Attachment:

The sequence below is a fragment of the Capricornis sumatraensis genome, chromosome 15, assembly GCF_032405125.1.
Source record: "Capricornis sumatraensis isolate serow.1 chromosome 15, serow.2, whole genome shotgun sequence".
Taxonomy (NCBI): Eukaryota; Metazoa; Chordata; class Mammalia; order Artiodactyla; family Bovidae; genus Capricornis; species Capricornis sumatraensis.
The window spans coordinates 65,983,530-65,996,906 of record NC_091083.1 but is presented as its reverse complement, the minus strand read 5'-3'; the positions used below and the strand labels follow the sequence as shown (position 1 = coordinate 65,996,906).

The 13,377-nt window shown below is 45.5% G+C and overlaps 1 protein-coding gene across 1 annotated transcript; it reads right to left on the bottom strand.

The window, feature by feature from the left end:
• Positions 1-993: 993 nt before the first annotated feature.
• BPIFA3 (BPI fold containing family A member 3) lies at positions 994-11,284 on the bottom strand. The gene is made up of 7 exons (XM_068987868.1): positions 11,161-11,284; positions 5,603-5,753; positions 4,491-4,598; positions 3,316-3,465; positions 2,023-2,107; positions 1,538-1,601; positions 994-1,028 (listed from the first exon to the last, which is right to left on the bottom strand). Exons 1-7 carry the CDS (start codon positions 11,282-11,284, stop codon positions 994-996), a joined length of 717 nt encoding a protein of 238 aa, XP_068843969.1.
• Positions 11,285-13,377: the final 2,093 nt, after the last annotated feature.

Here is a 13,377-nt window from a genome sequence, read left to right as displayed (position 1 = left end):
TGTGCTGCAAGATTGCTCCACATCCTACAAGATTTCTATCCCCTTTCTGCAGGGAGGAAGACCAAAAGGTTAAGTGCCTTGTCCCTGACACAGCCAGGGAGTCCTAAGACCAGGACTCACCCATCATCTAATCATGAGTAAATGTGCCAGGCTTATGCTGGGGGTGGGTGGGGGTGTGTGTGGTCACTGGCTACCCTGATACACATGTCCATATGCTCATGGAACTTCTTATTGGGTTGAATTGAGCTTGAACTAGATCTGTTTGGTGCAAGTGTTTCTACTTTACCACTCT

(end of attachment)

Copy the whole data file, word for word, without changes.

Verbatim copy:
The sequence below is a fragment of the Capricornis sumatraensis genome, chromosome 15, assembly GCF_032405125.1.
Source record: "Capricornis sumatraensis isolate serow.1 chromosome 15, serow.2, whole genome shotgun sequence".
Taxonomy (NCBI): Eukaryota; Metazoa; Chordata; class Mammalia; order Artiodactyla; family Bovidae; genus Capricornis; species Capricornis sumatraensis.
The window spans coordinates 65,983,530-65,996,906 of record NC_091083.1 but is presented as its reverse complement, the minus strand read 5'-3'; the positions used below and the strand labels follow the sequence as shown (position 1 = coordinate 65,996,906).

The 13,377-nt window shown below is 45.5% G+C and overlaps 1 protein-coding gene across 1 annotated transcript; it reads right to left on the bottom strand.

The window, feature by feature from the left end:
• Positions 1-993: 993 nt before the first annotated feature.
• BPIFA3 (BPI fold containing family A member 3) lies at positions 994-11,284 on the bottom strand. The gene is made up of 7 exons (XM_068987868.1): positions 11,161-11,284; positions 5,603-5,753; positions 4,491-4,598; positions 3,316-3,465; positions 2,023-2,107; positions 1,538-1,601; positions 994-1,028 (listed from the first exon to the last, which is right to left on the bottom strand). Exons 1-7 carry the CDS (start codon positions 11,282-11,284, stop codon positions 994-996), a joined length of 717 nt encoding a protein of 238 aa, XP_068843969.1.
• Positions 11,285-13,377: the final 2,093 nt, after the last annotated feature.

Here is a 13,377-nt window from a genome sequence, read left to right as displayed (position 1 = left end):
TGTGCTGCAAGATTGCTCCACATCCTACAAGATTTCTATCCCCTTTCTGCAGGGAGGAAGACCAAAAGGTTAAGTGCCTTGTCCCTGACACAGCCAGGGAGTCCTAAGACCAGGACTCACCCATCATCTAATCATGAGTAAATGTGCCAGGCTTATGCTGGGGGTGGGTGGGGGTGTGTGTGGTCACTGGCTACCCTGATACACATGTCCATATGCTCATGGAACTTCTTATTGGGTTGAATTGAGCTTGAACTAGATCTGTTTGGTGCAAGTGTTTCTACTTTACCACTCT